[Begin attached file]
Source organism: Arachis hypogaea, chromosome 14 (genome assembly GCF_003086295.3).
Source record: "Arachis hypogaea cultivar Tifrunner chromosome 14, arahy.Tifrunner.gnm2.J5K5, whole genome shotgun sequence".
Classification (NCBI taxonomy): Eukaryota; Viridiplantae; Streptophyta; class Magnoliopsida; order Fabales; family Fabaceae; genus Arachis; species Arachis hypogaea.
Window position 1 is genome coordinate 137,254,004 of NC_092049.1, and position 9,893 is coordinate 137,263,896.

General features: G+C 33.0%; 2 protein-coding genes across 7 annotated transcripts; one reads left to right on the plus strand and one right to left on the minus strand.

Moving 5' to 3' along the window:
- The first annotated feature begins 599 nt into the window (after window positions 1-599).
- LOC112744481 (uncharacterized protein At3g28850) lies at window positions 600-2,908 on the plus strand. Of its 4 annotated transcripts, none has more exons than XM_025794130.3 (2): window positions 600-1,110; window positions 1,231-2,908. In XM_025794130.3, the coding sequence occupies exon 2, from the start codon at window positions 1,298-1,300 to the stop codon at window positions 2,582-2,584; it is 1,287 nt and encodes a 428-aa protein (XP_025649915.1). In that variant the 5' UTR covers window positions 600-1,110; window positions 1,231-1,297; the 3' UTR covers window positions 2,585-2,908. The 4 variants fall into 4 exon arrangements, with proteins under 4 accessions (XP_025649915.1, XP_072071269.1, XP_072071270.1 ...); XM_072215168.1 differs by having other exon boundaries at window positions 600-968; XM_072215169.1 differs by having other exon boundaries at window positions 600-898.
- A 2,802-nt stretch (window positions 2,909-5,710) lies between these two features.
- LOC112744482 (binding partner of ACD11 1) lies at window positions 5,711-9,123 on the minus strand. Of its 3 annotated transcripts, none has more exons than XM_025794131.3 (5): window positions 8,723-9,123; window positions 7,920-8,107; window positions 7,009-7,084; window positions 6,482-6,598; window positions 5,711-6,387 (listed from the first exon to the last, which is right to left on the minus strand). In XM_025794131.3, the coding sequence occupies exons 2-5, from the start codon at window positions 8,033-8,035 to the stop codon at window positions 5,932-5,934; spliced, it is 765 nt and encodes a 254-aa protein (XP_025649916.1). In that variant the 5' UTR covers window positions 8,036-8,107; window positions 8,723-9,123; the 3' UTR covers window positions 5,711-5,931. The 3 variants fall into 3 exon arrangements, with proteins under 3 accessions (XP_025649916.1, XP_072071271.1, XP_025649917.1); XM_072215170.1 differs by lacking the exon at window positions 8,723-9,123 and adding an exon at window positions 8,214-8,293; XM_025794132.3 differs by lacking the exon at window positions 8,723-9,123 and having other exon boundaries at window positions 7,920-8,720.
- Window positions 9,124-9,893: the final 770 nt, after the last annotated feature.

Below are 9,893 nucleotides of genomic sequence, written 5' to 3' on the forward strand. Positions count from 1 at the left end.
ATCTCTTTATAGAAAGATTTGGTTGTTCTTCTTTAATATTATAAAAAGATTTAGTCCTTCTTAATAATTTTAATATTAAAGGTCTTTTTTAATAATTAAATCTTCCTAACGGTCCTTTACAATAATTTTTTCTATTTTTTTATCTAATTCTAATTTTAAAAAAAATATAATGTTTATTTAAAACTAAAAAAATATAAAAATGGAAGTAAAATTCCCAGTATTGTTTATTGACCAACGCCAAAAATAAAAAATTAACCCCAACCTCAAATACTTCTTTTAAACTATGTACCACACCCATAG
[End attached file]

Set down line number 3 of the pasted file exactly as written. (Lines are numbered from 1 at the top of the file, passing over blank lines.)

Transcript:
Classification (NCBI taxonomy): Eukaryota; Viridiplantae; Streptophyta; class Magnoliopsida; order Fabales; family Fabaceae; genus Arachis; species Arachis hypogaea.